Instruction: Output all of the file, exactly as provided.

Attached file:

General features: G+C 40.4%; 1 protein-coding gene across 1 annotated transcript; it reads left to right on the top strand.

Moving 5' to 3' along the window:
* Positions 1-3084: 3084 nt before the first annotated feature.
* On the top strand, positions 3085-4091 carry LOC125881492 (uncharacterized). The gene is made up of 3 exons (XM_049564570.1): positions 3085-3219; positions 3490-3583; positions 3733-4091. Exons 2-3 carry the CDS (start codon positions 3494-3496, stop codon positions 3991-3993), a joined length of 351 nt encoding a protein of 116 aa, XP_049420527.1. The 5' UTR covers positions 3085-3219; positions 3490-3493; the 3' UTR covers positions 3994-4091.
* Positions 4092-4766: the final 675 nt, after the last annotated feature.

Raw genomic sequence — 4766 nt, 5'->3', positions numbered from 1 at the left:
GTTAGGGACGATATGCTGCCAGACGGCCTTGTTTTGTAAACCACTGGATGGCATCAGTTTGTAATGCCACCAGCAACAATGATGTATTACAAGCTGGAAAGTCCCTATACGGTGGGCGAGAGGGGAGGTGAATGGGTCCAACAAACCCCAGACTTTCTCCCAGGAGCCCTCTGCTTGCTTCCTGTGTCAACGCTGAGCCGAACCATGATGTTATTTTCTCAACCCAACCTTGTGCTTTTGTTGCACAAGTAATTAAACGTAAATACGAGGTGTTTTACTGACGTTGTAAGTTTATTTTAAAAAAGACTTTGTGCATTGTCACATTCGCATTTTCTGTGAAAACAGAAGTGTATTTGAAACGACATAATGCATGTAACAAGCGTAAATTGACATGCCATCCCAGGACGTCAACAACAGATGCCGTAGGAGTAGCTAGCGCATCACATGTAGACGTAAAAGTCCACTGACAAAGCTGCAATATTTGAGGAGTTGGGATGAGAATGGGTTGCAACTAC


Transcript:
General features: G+C 40.4%; 1 protein-coding gene across 1 annotated transcript; it reads left to right on the top strand.

Moving 5' to 3' along the window:
* Positions 1-3084: 3084 nt before the first annotated feature.
* On the top strand, positions 3085-4091 carry LOC125881492 (uncharacterized). The gene is made up of 3 exons (XM_049564570.1): positions 3085-3219; positions 3490-3583; positions 3733-4091. Exons 2-3 carry the CDS (start codon positions 3494-3496, stop codon positions 3991-3993), a joined length of 351 nt encoding a protein of 116 aa, XP_049420527.1. The 5' UTR covers positions 3085-3219; positions 3490-3493; the 3' UTR covers positions 3994-4091.
* Positions 4092-4766: the final 675 nt, after the last annotated feature.

Raw genomic sequence — 4766 nt, 5'->3', positions numbered from 1 at the left:
GTTAGGGACGATATGCTGCCAGACGGCCTTGTTTTGTAAACCACTGGATGGCATCAGTTTGTAATGCCACCAGCAACAATGATGTATTACAAGCTGGAAAGTCCCTATACGGTGGGCGAGAGGGGAGGTGAATGGGTCCAACAAACCCCAGACTTTCTCCCAGGAGCCCTCTGCTTGCTTCCTGTGTCAACGCTGAGCCGAACCATGATGTTATTTTCTCAACCCAACCTTGTGCTTTTGTTGCACAAGTAATTAAACGTAAATACGAGGTGTTTTACTGACGTTGTAAGTTTATTTTAAAAAAGACTTTGTGCATTGTCACATTCGCATTTTCTGTGAAAACAGAAGTGTATTTGAAACGACATAATGCATGTAACAAGCGTAAATTGACATGCCATCCCAGGACGTCAACAACAGATGCCGTAGGAGTAGCTAGCGCATCACATGTAGACGTAAAAGTCCACTGACAAAGCTGCAATATTTGAGGAGTTGGGATGAGAATGGGTTGCAACTAC